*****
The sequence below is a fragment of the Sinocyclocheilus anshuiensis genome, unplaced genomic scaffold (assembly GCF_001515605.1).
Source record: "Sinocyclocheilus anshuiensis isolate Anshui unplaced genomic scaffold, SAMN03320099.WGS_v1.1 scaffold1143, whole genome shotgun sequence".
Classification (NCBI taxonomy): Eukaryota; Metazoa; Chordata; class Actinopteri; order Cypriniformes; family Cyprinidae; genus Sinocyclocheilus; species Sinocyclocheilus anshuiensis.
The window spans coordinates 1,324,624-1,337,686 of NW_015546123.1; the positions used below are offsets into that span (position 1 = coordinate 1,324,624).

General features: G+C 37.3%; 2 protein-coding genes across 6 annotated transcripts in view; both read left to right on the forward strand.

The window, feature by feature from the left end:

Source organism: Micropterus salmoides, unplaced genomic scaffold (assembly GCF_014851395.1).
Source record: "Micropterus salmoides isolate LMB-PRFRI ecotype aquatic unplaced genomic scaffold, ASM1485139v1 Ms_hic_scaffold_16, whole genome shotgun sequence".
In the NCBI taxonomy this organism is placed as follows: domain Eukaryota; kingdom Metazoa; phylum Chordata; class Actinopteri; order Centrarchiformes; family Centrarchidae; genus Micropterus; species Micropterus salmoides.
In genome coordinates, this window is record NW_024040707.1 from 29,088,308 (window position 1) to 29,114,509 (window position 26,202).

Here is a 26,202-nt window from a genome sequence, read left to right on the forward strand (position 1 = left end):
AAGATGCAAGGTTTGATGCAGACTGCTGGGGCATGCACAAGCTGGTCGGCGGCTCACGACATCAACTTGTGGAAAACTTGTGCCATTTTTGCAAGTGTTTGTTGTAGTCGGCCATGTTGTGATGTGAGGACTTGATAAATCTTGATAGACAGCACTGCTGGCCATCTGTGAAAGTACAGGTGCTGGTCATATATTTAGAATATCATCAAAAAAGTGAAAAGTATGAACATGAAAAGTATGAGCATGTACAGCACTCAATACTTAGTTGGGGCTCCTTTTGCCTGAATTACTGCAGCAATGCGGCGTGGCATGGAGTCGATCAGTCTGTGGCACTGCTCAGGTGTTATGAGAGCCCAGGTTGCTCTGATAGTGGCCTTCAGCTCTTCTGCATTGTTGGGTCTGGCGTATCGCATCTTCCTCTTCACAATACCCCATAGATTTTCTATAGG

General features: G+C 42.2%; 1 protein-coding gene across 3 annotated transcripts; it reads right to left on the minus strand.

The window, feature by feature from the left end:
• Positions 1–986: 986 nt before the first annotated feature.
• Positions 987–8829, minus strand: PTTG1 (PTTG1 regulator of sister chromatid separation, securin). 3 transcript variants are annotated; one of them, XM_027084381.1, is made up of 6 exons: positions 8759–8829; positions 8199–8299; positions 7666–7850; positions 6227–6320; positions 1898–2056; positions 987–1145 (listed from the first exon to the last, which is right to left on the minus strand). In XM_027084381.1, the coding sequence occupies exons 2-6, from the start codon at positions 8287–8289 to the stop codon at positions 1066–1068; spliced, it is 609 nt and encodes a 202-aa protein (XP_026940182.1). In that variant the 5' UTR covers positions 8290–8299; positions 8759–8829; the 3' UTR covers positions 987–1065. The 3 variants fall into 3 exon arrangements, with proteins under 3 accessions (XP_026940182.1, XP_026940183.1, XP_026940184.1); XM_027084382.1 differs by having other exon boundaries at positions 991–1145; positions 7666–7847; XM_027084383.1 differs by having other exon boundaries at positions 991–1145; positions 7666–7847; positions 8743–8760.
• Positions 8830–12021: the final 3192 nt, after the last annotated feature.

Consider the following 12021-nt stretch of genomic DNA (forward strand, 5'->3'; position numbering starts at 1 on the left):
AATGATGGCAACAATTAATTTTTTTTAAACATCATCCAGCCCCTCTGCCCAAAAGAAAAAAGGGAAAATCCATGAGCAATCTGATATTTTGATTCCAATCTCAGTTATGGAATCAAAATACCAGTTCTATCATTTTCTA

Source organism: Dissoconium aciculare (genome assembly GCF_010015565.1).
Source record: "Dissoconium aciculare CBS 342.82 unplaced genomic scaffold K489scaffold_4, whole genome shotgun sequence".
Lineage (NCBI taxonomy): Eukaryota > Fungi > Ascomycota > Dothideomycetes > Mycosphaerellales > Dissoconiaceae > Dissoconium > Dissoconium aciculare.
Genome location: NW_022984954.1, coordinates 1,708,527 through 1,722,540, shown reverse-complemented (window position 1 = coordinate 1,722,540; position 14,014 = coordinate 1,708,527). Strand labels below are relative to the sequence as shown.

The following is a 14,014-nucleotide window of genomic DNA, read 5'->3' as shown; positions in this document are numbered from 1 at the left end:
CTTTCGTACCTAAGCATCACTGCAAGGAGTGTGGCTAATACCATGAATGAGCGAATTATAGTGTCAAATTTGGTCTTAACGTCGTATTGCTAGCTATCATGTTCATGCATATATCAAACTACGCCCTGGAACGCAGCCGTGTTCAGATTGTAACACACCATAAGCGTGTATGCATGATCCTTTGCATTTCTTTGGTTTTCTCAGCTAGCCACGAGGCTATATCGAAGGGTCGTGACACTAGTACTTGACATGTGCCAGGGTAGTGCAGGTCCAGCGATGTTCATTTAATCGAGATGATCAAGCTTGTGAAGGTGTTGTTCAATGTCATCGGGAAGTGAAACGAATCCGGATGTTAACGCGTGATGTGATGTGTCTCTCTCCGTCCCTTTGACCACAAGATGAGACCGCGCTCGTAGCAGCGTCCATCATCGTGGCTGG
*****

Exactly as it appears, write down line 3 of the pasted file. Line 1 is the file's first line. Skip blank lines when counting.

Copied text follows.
Classification (NCBI taxonomy): Eukaryota; Metazoa; Chordata; class Actinopteri; order Cypriniformes; family Cyprinidae; genus Sinocyclocheilus; species Sinocyclocheilus anshuiensis.